.29    .58    .64      .70     1.21    3.8  Alliant FX/1 FX 2.0.2 Scalar
 .38    .72    .77      .83     1.57    4.5  SUN 4/200 w/FPA [Hough 87]

 .39    .94   1.00     1.04     1.64    5.9  VAX 8700 w/FPA VMS 4.1
 .10    .76   1.06     1.50     5.23    6.2  Alliant FX/1 FX 2.0.2 Vector
 .33    .92   1.06     1.20     2.88    6.2  Convex C-1 F77 V2.1 Scalar
 .52   1.09   1.19     1.30     2.74    7.0  ELXSI 6420 EMBOS F77 MP=1
 .51   1.26   1.37     1.48     2.70    8.1  MIPS M/800, f77 1.21

 .65   1.63   1.83     2.03     3.50   10.8  MIPS M/1000, f77 1.30
 .11   1.06   1.94     3.33    12.79   11.4  Convex C-1 F77 V2.1 Vector
 .80   1.85   2.06     2.27     3.89   12.1  MIPS M/120-5, f77 1.31
 .28   1.24   2.32     5.11    29.20   13.7  Alliant FX/8 FX 2.0.2 MP=8*Vec

 .95   2.75   3.10     3.42     5.82   18.2  MIPS M/2000, f77 1.31

1.0    3.1    3.6      4.0      6.5    21.2  MIPS M/2000, f77 1.40#

1.51   4.93   5.86     7.00    17.43   34.5  Cray-1S CFT 1.4 scalar
1.23   4.74   6.09     7.67    21.64   35.8  FPS 264 SJE APFTN64
3.43   9.29  10.68    12.15    25.89   62.8  Cray-XMP/1 COS CFT77.12 scalar
0.97   6.47  11.94    22.20    82.05   70.2  Cray-1S CFT 1.4 vector
4.47  11.35  13.08    15.20    45.07   76.9  NEC SX-2 SXOS1.21 F77/SX24 scalar

1.47  12.33  24.84    50.18   188     146    Cray-XMP/1 COS CFT77.12 vector
4.47  19.07  43.94   140     1042     258    NEC SX-2 SXOS1.21 F77/SX24 vector


* Relative Performance, as ratio of the Geometric Mean numbers.  This is a
  simplistic attempt to extract a single figure-of-merit.  We admit this goes
  against the intent of this benchmark suite, and apologize to Mr. McMahon, but
  we ran out of space in our summaries.

# Next version of the compiler system, not yet released to production, and
  hence not carried into summaries.  However, this nicely illustrates a case
  where compiler tuning added a VAX 8600's performance, almost.

           Livermore FORTRAN Kernels - Complete MIPS M/120-5 Output
Vendor            MIPS    MIPS    MIPS    MIPS |   MIPS    MIPS    MIPS    MIPS
Model          M/120-5 M/120-5 M/120-5 M/120-5 |M/120-5 M/120-5 M/120-5 M/120-5
OSystem        V.3 3.0 V.3 3.0 V.3 3.0 V.3 3.0 |V.3 3.0 V.3 3.0 V.3 3.0 V.3 3.0
Compiler          1.31    1.31    1.31    1.31 |   1.31    1.31    1.31    1.31
OptLevel            O2      O2      O2      O2 |     O2      O2      O2      O2
Samples             72      24      24      24 |     72      24      24      24
WordSize            64      64      64      64 |     32      32      32      32
DO Span            167      19      90     471 |    167      19      90     471
Year              1988    1988    1988    1988 |   1988    1988    1988    1988
Kernel          ------  ------  ------  ------ | ------  ------  ------  ------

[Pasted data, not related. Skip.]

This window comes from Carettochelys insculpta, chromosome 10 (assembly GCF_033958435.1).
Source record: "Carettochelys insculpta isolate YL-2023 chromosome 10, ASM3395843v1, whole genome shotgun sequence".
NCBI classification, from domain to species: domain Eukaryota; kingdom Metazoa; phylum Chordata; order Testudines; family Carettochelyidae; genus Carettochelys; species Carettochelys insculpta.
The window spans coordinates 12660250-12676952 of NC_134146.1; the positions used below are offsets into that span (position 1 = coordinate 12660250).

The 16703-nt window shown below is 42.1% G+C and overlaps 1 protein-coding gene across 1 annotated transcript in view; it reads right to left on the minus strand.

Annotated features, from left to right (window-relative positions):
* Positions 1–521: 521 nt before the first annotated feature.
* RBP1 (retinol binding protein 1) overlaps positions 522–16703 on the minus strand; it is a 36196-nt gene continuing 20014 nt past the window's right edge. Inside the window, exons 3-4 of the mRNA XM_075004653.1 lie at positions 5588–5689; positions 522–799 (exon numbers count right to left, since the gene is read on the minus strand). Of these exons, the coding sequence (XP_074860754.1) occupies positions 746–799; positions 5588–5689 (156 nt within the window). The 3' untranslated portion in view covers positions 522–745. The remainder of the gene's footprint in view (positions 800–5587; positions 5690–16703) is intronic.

1        2.8800  2.8800  2.9535  2.9459 | 3.9122  3.9122  3.9142  3.8487
       2        2.2009  2.2009  2.5339  2.5451 | 3.6809  3.6809  3.6518  2.9828
       3        2.8506  2.8506  2.9680  2.9677 | 4.1781  4.1781  4.0510  3.8582
       4        1.8240  1.8240  2.6133  2.9772 | 3.5978  3.5978  3.1571  2.2205
       5        2.0083  2.0083  2.0533  2.0438 | 3.2797  3.2797  3.2766  3.1695
       6        1.3938  1.3938  1.9006  1.9267 | 3.0934  3.0934  2.8727  1.9807
       7        3.8400  3.8400  3.8885  3.8846 | 5.0121  5.0121  4.9773  4.9192
       8        3.5009  3.5009  3.5273  3.5325 | 4.6659  4.6659  4.6961  4.6136
       9        3.5529  3.5529  3.5801  3.5833 | 4.4751  4.4751  4.4476  4.3809
      10        1.4000  1.4000  1.4017  1.4071 | 2.8119  2.8119  2.8116  2.8000
      11        1.4250  1.4250  1.4749  1.4808 | 2.7811  2.7811  2.6947  2.4806
      12        1.4410  1.4410  1.4760  1.5000 | 2.7827  2.7827  2.7007  2.6127
      13        0.8034  0.8034  0.8515  0.8684 | 1.0682  1.0682  1.0604  1.0510
      14        1.3824  1.3824  1.3555  0.9176 | 1.5660  1.5660  1.9144  1.8807
      15        1.0735  1.0735  1.0452  1.0476 | 1.4139  1.4139  1.4085  1.4494
      16        1.5332  1.5332  1.4803  1.5143 | 1.6219  1.6219  1.6097  1.6585
      17        2.6562  2.6562  2.5389  2.5452 | 3.2781  3.2781  3.2841  3.4185
      18        3.2112  3.2112  3.1598  3.1598 | 4.5896  4.5896  4.6200  4.4800
      19        2.8224  2.8224  2.9124  2.8772 | 3.5246  3.5246  3.5479  3.4005
      20        3.3757  3.3757  3.3471  2.6667 | 4.5008  4.5008  4.5147  4.5298
      21        2.0880  2.0880  2.2436  2.2955 | 3.5501  3.5501  3.4517  3.1764
      22        1.5131  1.5131  1.5228  1.5196 | 2.1875  2.1875  2.1782  2.1454
      23        3.1670  3.1670  3.3730  3.3600 | 4.3913  4.3913  4.4064  4.1833
      24        0.9238  0.9238  0.9283  0.9396 | 1.0874  1.0874  1.1057  1.0631
--------------  ------  ------  ------  ------ | ------  ------  ------  ------
Standard  Dev.  0.9189  0.9157  0.9180  0.9208 | 1.1609  1.1514  1.1537  1.1741
Median    Dev.  1.1275  1.1205  1.0009  1.0429 | 1.3376  1.4080  1.3476  1.2294